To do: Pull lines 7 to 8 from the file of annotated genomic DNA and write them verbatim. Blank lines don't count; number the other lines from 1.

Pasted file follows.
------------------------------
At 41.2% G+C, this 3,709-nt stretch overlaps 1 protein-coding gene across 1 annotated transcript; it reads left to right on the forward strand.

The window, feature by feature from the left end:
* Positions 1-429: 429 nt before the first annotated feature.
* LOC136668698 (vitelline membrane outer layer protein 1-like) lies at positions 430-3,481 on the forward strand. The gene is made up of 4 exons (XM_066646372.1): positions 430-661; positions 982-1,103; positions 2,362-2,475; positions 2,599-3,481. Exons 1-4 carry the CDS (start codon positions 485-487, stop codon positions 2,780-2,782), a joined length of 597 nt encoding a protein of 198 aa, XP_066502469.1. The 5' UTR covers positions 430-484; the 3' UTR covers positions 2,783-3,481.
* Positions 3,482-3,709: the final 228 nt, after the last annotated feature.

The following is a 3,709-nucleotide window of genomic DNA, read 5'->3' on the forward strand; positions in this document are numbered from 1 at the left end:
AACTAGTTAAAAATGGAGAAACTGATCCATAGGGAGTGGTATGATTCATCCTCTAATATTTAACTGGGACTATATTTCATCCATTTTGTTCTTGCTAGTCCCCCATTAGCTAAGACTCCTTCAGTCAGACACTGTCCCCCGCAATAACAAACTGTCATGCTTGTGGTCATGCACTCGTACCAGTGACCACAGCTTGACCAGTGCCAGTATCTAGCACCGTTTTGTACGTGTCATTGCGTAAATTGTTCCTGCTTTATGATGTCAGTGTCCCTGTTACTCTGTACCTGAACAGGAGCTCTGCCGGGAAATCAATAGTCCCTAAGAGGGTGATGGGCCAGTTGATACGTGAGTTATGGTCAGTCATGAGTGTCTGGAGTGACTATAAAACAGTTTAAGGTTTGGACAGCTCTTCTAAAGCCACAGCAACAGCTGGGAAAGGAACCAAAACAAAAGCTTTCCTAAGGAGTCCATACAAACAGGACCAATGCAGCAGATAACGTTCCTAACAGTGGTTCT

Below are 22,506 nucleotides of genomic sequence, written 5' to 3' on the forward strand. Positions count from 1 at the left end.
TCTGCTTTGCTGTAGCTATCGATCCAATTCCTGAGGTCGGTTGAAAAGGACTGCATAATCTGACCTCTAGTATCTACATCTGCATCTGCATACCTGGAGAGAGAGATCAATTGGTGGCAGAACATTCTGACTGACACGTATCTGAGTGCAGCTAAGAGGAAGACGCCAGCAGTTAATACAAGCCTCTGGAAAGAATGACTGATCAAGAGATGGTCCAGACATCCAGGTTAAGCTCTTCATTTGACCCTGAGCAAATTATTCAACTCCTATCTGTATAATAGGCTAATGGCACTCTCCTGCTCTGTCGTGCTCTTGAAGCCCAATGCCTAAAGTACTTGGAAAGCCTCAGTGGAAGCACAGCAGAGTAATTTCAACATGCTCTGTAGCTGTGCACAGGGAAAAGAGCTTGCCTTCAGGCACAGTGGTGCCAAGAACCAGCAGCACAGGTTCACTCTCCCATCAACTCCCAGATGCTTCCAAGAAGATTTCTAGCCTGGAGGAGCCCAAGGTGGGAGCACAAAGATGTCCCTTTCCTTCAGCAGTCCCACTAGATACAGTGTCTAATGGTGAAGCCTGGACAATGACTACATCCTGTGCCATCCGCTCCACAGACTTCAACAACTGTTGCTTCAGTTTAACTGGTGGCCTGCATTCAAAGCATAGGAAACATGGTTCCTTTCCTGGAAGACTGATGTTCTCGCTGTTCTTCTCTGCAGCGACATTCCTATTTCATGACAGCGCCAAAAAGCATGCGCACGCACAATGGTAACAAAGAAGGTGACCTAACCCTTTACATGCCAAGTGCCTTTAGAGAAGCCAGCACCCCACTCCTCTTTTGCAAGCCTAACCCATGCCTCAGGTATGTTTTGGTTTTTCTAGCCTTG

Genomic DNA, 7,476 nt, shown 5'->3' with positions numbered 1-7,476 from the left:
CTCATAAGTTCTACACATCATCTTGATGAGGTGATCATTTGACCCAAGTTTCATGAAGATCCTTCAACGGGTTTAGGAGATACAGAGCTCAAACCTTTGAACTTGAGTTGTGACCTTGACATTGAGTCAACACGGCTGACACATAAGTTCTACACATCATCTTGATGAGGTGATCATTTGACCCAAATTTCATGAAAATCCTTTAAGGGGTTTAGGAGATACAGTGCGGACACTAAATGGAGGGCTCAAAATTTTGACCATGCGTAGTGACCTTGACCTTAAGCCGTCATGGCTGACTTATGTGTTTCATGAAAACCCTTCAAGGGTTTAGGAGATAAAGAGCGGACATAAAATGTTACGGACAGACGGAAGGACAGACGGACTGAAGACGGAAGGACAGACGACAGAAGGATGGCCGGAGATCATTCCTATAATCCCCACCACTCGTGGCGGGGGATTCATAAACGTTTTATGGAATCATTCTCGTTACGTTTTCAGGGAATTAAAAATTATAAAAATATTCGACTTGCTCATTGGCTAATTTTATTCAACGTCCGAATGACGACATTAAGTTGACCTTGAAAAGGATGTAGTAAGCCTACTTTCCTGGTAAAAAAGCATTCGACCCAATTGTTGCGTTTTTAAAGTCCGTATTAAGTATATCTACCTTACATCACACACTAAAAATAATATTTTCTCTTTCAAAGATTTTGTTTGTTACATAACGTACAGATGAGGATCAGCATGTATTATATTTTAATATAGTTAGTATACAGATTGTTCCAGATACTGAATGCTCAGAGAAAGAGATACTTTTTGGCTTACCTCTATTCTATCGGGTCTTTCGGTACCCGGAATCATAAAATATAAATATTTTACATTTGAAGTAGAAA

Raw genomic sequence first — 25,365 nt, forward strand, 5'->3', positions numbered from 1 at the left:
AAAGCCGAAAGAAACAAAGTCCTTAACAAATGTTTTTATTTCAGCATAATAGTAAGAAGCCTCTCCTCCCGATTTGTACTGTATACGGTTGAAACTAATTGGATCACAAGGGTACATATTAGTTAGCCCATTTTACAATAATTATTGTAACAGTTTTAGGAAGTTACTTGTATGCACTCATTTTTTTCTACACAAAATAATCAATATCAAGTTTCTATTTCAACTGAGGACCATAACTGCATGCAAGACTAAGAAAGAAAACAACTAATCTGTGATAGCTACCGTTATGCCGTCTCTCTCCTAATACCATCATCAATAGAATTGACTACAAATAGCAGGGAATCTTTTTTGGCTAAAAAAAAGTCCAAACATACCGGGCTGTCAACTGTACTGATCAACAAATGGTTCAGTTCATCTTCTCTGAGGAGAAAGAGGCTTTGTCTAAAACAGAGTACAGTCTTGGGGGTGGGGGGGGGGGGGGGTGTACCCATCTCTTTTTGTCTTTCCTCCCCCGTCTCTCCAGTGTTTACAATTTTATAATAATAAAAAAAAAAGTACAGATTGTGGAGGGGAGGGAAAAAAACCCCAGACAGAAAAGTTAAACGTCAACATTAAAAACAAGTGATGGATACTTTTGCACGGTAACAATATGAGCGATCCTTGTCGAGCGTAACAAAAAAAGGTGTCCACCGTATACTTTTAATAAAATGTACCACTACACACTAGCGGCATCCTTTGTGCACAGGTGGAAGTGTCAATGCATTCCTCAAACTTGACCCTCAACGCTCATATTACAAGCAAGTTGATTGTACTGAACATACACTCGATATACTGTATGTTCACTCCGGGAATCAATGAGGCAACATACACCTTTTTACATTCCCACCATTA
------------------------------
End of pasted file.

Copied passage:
AACTAGTTAAAAATGGAGAAACTGATCCATAGGGAGTGGTATGATTCATCCTCTAATATTTAACTGGGACTATATTTCATCCATTTTGTTCTTGCTAGTCCCCCATTAGCTAAGACTCCTTCAGTCAGACACTGTCCCCCGCAATAACAAACTGTCATGCTTGTGGTCATGCACTCGTACCAGTGACCACAGCTTGACCAGTGCCAGTATCTAGCACCGTTTTGTACGTGTCATTGCGTAAATTGTTCCTGCTTTATGATGTCAGTGTCCCTGTTACTCTGTACCTGAACAGGAGCTCTGCCGGGAAATCAATAGTCCCTAAGAGGGTGATGGGCCAGTTGATACGTGAGTTATGGTCAGTCATGAGTGTCTGGAGTGACTATAAAACAGTTTAAGGTTTGGACAGCTCTTCTAAAGCCACAGCAACAGCTGGGAAAGGAACCAAAACAAAAGCTTTCCTAAGGAGTCCATACAAACAGGACCAATGCAGCAGATAACGTTCCTAACAGTGGTTCT

Below are 22,506 nucleotides of genomic sequence, written 5' to 3' on the forward strand. Positions count from 1 at the left end.